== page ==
Poser 11

Poser 11

Years ago I looked at a software package called Poser.  While intriguing, it just didn’t seem to be something I’d want or use.  The other day I trusted software company sent me an email with a discount on Poser 11.  I thought I’d check it out again.

After watching their demo reel, I thought I’d take them up on the 50% off offer.  I bit the bullet and purchased the package.  While there’s a “pro” version, I decided to go with the cheaper version.


Installation of Poser 11 is different than any program I’ve ever installed.  Smith Micro (the creators of Poser 11) has their own download/installation tool.  Unlike others where you download a file and run it, you download and install the installer, and it installs Poser 11 along with the content support files.

There’s a lot to install.  Each content package installs separately.  Most other programs would have a screen offering two choices – full install and custom install.  With the Smith Micro Download Manager, you click on the download button, and then after it downloads, you click on the install button (which has replaced the download button.)


I ran in to one problem.  After all was installed, the update tab in the download manager showed two updates.  The update to the program ran fine.  The other was an update to content.  It kept reporting it couldn’t find Poser 11.

After contacting Smith Micro, I was told the update portion for content for Windows is not yet functional and is expected to be released next week.  (It would be nice if they didn’t offer the option if it isn’t ready.)

Running Poser 11

I ran Poser 11 and just started playing around.  After about 30 minutes I decided to watch some training videos to learn how to so some specific things.  There are a fair number of videos on YouTube.  Some are for earlier versions, but much of what they teach still applies.

As a photographer I am mostly interested in posing figures, and lighting.  I found the posing portion somewhat intuitive.  The “somewhat” part is knowing what portion of the body you should move first.  For example, if you want to raise a hand, you simply don’t grab the hand and move it.  You first move the upper arm, then the lower arm, and finally the hand.

Lighting is a little more intuitive.  You have several lights you can position.

Finally, it is all viewed by the “camera”.  What you see on the screen is the view of a camera.  (You have a few cameras to choose from:  Main, Aux, Dolly, Face, Posing, Left, Right, etc.)

Camera Lens

Like real life, the camera lens has an impact.  You can change the focal length of the lens.  This effects the foreground and background relationship.  Once I discovered this it was an “ah ha” moment.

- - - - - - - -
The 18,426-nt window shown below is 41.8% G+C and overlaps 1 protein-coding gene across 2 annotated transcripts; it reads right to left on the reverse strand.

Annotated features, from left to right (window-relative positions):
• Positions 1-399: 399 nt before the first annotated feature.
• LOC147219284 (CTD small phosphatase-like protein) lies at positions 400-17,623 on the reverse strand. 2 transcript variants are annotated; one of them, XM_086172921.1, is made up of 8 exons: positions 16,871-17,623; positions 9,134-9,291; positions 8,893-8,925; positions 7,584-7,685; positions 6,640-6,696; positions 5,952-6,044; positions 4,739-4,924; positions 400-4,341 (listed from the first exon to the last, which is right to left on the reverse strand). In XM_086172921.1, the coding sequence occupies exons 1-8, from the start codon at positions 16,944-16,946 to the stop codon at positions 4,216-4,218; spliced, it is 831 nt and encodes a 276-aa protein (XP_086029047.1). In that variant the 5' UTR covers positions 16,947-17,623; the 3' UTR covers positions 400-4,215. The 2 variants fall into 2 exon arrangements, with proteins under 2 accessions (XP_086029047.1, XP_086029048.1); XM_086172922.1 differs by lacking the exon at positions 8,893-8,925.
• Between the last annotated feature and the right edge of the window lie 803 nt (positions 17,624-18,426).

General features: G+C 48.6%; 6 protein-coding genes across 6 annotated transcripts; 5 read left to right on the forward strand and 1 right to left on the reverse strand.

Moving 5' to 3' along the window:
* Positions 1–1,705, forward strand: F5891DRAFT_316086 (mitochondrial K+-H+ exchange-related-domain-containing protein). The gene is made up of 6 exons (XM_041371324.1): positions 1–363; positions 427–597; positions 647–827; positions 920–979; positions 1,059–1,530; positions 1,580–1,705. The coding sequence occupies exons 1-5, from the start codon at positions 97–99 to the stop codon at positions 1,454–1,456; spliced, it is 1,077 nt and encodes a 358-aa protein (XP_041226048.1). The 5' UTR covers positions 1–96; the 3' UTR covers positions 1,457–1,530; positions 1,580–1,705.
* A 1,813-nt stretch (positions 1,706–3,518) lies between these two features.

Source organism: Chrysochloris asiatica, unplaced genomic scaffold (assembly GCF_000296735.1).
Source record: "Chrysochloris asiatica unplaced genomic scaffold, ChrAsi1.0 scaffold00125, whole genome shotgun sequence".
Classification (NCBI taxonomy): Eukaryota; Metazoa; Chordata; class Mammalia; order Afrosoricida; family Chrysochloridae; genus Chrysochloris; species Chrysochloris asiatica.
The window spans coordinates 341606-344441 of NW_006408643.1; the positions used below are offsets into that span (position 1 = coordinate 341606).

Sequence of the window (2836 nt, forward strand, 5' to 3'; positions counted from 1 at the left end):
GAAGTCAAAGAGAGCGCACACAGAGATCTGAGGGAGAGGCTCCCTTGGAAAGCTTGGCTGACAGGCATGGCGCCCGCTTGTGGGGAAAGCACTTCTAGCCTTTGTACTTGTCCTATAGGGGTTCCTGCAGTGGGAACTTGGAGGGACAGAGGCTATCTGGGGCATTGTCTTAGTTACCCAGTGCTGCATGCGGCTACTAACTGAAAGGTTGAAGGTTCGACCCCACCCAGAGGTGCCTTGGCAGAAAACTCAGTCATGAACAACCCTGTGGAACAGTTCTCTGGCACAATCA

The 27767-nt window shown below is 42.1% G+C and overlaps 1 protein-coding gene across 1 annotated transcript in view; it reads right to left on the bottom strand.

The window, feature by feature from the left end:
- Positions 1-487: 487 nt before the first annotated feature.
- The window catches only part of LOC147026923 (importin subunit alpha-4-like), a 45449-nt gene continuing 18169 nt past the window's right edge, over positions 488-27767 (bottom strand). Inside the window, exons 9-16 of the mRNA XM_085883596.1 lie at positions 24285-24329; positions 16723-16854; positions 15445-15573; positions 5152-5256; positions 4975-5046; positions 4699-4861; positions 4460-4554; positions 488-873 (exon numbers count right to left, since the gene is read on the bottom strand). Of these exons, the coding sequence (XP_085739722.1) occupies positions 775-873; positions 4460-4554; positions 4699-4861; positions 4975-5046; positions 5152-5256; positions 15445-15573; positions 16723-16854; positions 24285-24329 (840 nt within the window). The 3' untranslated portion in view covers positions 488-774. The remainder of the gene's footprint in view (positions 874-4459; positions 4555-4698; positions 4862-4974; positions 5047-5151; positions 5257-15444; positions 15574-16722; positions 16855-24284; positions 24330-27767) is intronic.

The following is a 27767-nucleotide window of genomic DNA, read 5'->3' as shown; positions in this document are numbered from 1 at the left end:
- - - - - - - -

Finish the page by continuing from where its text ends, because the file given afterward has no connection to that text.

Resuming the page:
Figures, Props, Hair, Faces, Clothes, Etc.

You can add figures and props, and you can apply hair, clothes, faces, etc.  I discovered that adding clothes to your figure isn’t as straight forward as I’d like it to be.  Here’s an example…

copyright 2018 db walton
Hole Under Breast

In the above example, I applied a sweater and jeans specifically made for this figure.  As you can see, the sweater looks like it has a hole under the right breast.  I’ve noticed similar problems with hair and other props you apply to the body.  While there is a conforming feature, I’ve found it doesn’t always conform the clothes to the figure.

Once you’ve applied the clothes, if you modify the body, you can end up with “holes” in the clothes as a result.  Here’s an example of this…

copyright 2018 db walton
Holes in Jeans


If you look at the above picture, you can tell there are multiple lights (look at the shadows).  You have enough lights to have main, fill, kickers, etc.

You can also add objects like desks, chairs, additional people, walls, and more.  I’m sure there is a way to build these objects, but I haven’t advanced to that point yet.  I’m sticking to using the objects that came with the basic Poser 11.


In conclusion, I can see this being a great tool for a photographer.  There is a learning curve because it is pretty advanced.  You can use it for testing lighting setups, poses, and more.

From a painter standpoint, I’m going to have fun using this to create reference figures for paintings.  I’ve already started on my first – Don’t Stand So Close to Me (based on the song by the Police.)